I have asked about the two slides shown at BTW, I will update when I hear back. However, I personally hold an entirely different point of view. I am not saying you are wrong and I am right, just a different point of view. 🙂 I know Marc Changnon has been preaching about the Trades for several years now. This is not “bait”. Rather, if anything, the Trades is Changnon’s pet project, he is passionately on a mission to help make sure kids are ready for life after high school (college or career). I personally do not believe that the district administration nor the board are trying to be evil or mischievous in any way; rather, my perspective is that they are passionate and they have a strong desire to make something happen. Granted, I do not agree with everything they do (I did vote against the referendum, after all), but I am not willing to throw the baby out with the bath water – there is still a lot of good happening, even with the efforts to “inform” the community.

      And thanks for complaining about sprawl and either directly or indirectly persuading the City to focus on in-fill. 🙂

      • Rebecca Patterson Says:

        When your audience is over 3/4 african-american, except for the majority of the room who are from the school district, and half of your talk is about kids getting in trouble? What does that suggest the opinion of my black grandchildren is? And not a one has been in trouble.
        You misunderstand my comment about the trades. The Board didn’t care about it until we started posting comments suggesting a trade school. They never mentioned it until then and now it’s we are doing trades. At the same time they say the community doesn’t want a third high school. A third high school has never been talked about. Ever. I’m saying the pretty new high school with the fancy new shop is bait. That’s why they keep talking about trades now. At the start they talked about the fields, remember? We made fun of them for needing 80 acres for fields. 2 practice fields, competition fields, soccer fields, etc. I don’t know why they left out golf. They have a team.

      • charlesdschultz Says:

        Ahh…. I begin to see your point now, thanks for explaining. Actually, that helps tie a number of things together for me.

        I hope to walk to William Jones later, but do you know if either he or Nathan Taylor (or one of the other Rose & Taylor employees) set the agenda? Or did Unit 4? In your opinion, was there a good amount of discussion? Do you feel that the community folks who attended were satisfied or dissatisfied with the meeting?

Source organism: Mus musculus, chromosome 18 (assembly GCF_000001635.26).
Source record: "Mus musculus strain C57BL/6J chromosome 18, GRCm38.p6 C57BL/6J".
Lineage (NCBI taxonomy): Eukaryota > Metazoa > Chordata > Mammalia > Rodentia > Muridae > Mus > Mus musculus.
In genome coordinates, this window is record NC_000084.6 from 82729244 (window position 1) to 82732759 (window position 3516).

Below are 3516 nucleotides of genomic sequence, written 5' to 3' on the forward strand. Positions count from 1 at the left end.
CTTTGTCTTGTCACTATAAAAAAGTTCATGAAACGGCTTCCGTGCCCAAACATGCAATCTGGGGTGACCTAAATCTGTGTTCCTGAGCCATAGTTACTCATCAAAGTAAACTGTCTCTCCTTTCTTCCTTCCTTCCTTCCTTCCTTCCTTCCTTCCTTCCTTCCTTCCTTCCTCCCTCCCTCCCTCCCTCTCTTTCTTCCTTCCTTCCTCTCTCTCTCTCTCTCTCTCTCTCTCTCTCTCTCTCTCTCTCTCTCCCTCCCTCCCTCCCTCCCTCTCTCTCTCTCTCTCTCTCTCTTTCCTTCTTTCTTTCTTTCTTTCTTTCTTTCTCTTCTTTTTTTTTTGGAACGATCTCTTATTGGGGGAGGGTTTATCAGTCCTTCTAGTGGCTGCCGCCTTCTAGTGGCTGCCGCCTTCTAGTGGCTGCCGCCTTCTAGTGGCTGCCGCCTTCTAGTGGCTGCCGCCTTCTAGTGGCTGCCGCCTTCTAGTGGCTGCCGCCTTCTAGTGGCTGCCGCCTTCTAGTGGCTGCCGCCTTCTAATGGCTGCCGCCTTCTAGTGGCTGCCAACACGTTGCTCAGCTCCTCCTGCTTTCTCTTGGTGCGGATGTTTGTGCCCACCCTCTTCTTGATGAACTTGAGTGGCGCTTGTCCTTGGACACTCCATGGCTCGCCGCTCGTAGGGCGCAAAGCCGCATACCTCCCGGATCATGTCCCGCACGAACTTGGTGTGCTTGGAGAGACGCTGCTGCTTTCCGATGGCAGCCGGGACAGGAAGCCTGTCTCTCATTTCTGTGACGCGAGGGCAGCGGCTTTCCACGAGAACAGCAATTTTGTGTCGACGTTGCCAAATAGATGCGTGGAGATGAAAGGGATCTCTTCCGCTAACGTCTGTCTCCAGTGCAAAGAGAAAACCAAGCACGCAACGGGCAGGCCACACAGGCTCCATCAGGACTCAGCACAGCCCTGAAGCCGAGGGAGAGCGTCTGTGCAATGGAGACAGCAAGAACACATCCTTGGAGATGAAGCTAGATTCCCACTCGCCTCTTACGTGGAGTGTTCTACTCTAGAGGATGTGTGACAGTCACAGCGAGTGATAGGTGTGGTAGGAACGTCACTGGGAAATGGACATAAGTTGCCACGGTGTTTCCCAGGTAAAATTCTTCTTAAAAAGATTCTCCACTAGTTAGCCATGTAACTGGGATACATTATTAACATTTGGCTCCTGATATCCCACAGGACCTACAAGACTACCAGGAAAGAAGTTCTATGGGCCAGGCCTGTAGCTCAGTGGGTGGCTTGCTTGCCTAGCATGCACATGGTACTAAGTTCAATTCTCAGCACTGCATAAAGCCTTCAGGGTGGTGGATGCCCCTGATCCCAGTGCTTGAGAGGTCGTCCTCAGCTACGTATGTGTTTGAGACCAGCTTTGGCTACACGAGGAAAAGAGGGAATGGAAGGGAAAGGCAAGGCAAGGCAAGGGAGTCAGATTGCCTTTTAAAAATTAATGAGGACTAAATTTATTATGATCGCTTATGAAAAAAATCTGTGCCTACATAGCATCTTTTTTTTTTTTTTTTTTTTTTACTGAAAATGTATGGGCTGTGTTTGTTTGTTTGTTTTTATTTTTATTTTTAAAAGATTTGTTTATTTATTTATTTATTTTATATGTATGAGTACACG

Sorry for the barage of questions. Feel free to respond as you like.

  5. pattsi Says:

    The sad aspects about this rah, rah push for trades is that all of this once existed in Unit 4. The district choose to close these down and Parkland stepped into the void very well. Now we have a change in educational paradigm and a need for job training and all of sudden we have to have what we previously decided to get rid of without any long range planning being made at that time. Is there not a question whether Unit 4 will be duplicating what Parkland offers and maybe a MOU between these two entities would save money and better serve the students?

    • Rebecca Patterson Says:

      I also wondered if it could be done as a county program. I think at the high school level might be better for kids but if it gets set up it could also hold night classes for adults. Have it as part of a retraining center and for maybe even some programing for ex prisoners. There could be some grant money for getting it set up and for operating expenses.

  6. charlesdschultz Says:

    And here are the Presentation materials used at the BTW meeting and others:
    Dropbox Prezi (you have to go to Dropbox, download the zip file, unzip the zip file, click on Prezi.exe)
    – The slide on academic achievement at BTW and Carrie Busey
    Social Justice “Restorative Justice” powerpoint deck